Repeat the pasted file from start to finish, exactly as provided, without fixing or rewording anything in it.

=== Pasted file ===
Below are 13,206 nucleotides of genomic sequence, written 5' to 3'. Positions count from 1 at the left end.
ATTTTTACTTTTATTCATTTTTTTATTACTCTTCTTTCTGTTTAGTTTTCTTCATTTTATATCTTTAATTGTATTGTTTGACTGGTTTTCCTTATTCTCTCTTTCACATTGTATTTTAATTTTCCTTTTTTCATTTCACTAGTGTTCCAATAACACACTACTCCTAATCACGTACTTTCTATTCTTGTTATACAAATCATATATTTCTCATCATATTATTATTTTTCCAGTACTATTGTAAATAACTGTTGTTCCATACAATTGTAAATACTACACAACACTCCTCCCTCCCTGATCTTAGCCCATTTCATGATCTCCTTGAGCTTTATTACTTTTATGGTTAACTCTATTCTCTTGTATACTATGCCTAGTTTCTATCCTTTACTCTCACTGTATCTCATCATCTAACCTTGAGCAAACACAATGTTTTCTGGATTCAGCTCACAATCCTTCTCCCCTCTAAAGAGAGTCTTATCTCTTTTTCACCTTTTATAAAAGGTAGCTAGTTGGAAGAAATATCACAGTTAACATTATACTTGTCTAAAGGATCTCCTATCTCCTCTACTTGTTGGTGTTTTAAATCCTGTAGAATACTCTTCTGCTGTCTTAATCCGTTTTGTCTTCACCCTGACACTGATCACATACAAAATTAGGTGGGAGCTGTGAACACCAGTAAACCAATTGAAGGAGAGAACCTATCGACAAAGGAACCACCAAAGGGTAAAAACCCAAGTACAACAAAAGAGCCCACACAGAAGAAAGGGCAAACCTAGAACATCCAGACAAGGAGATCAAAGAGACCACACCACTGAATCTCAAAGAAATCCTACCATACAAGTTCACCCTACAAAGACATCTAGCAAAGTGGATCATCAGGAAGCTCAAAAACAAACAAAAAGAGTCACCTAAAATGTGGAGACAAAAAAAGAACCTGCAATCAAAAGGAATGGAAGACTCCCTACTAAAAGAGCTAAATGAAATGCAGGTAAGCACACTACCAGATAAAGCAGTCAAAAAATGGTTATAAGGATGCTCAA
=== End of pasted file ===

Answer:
Below are 13,206 nucleotides of genomic sequence, written 5' to 3'. Positions count from 1 at the left end.
ATTTTTACTTTTATTCATTTTTTTATTACTCTTCTTTCTGTTTAGTTTTCTTCATTTTATATCTTTAATTGTATTGTTTGACTGGTTTTCCTTATTCTCTCTTTCACATTGTATTTTAATTTTCCTTTTTTCATTTCACTAGTGTTCCAATAACACACTACTCCTAATCACGTACTTTCTATTCTTGTTATACAAATCATATATTTCTCATCATATTATTATTTTTCCAGTACTATTGTAAATAACTGTTGTTCCATACAATTGTAAATACTACACAACACTCCTCCCTCCCTGATCTTAGCCCATTTCATGATCTCCTTGAGCTTTATTACTTTTATGGTTAACTCTATTCTCTTGTATACTATGCCTAGTTTCTATCCTTTACTCTCACTGTATCTCATCATCTAACCTTGAGCAAACACAATGTTTTCTGGATTCAGCTCACAATCCTTCTCCCCTCTAAAGAGAGTCTTATCTCTTTTTCACCTTTTATAAAAGGTAGCTAGTTGGAAGAAATATCACAGTTAACATTATACTTGTCTAAAGGATCTCCTATCTCCTCTACTTGTTGGTGTTTTAAATCCTGTAGAATACTCTTCTGCTGTCTTAATCCGTTTTGTCTTCACCCTGACACTGATCACATACAAAATTAGGTGGGAGCTGTGAACACCAGTAAACCAATTGAAGGAGAGAACCTATCGACAAAGGAACCACCAAAGGGTAAAAACCCAAGTACAACAAAAGAGCCCACACAGAAGAAAGGGCAAACCTAGAACATCCAGACAAGGAGATCAAAGAGACCACACCACTGAATCTCAAAGAAATCCTACCATACAAGTTCACCCTACAAAGACATCTAGCAAAGTGGATCATCAGGAAGCTCAAAAACAAACAAAAAGAGTCACCTAAAATGTGGAGACAAAAAAAGAACCTGCAATCAAAAGGAATGGAAGACTCCCTACTAAAAGAGCTAAATGAAATGCAGGTAAGCACACTACCAGATAAAGCAGTCAAAAAATGGTTATAAGGATGCTCAA